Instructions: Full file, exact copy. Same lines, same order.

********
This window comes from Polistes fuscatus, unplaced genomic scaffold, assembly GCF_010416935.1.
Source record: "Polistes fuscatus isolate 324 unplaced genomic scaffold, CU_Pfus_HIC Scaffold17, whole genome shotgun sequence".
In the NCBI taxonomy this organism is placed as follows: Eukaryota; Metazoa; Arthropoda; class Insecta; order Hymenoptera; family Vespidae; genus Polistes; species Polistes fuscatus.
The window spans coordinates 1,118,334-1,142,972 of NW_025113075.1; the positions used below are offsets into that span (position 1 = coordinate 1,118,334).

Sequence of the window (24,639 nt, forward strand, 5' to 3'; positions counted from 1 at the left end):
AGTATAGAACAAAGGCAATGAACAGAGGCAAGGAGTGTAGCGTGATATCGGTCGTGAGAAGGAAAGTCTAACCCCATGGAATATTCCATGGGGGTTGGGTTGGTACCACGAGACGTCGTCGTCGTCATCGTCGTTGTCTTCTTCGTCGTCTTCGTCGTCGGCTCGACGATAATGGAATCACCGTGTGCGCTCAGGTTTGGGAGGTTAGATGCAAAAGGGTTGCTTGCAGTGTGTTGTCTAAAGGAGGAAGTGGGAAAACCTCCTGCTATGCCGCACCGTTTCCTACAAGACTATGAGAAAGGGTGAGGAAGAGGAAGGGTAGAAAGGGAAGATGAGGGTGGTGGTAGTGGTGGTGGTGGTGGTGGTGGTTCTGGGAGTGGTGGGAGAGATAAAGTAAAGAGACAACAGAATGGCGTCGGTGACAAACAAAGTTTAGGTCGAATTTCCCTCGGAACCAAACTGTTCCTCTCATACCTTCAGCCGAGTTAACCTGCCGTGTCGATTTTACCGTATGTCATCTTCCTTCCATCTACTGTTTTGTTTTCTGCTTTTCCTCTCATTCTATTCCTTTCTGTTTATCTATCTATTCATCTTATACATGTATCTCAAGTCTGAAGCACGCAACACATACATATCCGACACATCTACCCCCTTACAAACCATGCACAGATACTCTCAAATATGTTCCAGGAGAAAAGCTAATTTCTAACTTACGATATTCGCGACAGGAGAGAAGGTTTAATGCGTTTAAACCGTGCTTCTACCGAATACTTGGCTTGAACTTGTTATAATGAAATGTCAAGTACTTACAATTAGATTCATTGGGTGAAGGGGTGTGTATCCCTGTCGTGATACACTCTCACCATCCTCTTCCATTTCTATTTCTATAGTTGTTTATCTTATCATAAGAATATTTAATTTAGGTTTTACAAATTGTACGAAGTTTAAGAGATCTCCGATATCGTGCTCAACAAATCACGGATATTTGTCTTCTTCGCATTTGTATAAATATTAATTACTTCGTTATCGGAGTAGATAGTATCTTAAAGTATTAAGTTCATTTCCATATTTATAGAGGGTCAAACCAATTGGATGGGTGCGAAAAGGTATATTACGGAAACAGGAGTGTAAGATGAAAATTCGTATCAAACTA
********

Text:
This window comes from Polistes fuscatus, unplaced genomic scaffold, assembly GCF_010416935.1.
Source record: "Polistes fuscatus isolate 324 unplaced genomic scaffold, CU_Pfus_HIC Scaffold17, whole genome shotgun sequence".
In the NCBI taxonomy this organism is placed as follows: Eukaryota; Metazoa; Arthropoda; class Insecta; order Hymenoptera; family Vespidae; genus Polistes; species Polistes fuscatus.
The window spans coordinates 1,118,334-1,142,972 of NW_025113075.1; the positions used below are offsets into that span (position 1 = coordinate 1,118,334).

Sequence of the window (24,639 nt, forward strand, 5' to 3'; positions counted from 1 at the left end):
AGTATAGAACAAAGGCAATGAACAGAGGCAAGGAGTGTAGCGTGATATCGGTCGTGAGAAGGAAAGTCTAACCCCATGGAATATTCCATGGGGGTTGGGTTGGTACCACGAGACGTCGTCGTCGTCATCGTCGTTGTCTTCTTCGTCGTCTTCGTCGTCGGCTCGACGATAATGGAATCACCGTGTGCGCTCAGGTTTGGGAGGTTAGATGCAAAAGGGTTGCTTGCAGTGTGTTGTCTAAAGGAGGAAGTGGGAAAACCTCCTGCTATGCCGCACCGTTTCCTACAAGACTATGAGAAAGGGTGAGGAAGAGGAAGGGTAGAAAGGGAAGATGAGGGTGGTGGTAGTGGTGGTGGTGGTGGTGGTGGTTCTGGGAGTGGTGGGAGAGATAAAGTAAAGAGACAACAGAATGGCGTCGGTGACAAACAAAGTTTAGGTCGAATTTCCCTCGGAACCAAACTGTTCCTCTCATACCTTCAGCCGAGTTAACCTGCCGTGTCGATTTTACCGTATGTCATCTTCCTTCCATCTACTGTTTTGTTTTCTGCTTTTCCTCTCATTCTATTCCTTTCTGTTTATCTATCTATTCATCTTATACATGTATCTCAAGTCTGAAGCACGCAACACATACATATCCGACACATCTACCCCCTTACAAACCATGCACAGATACTCTCAAATATGTTCCAGGAGAAAAGCTAATTTCTAACTTACGATATTCGCGACAGGAGAGAAGGTTTAATGCGTTTAAACCGTGCTTCTACCGAATACTTGGCTTGAACTTGTTATAATGAAATGTCAAGTACTTACAATTAGATTCATTGGGTGAAGGGGTGTGTATCCCTGTCGTGATACACTCTCACCATCCTCTTCCATTTCTATTTCTATAGTTGTTTATCTTATCATAAGAATATTTAATTTAGGTTTTACAAATTGTACGAAGTTTAAGAGATCTCCGATATCGTGCTCAACAAATCACGGATATTTGTCTTCTTCGCATTTGTATAAATATTAATTACTTCGTTATCGGAGTAGATAGTATCTTAAAGTATTAAGTTCATTTCCATATTTATAGAGGGTCAAACCAATTGGATGGGTGCGAAAAGGTATATTACGGAAACAGGAGTGTAAGATGAAAATTCGTATCAAACTA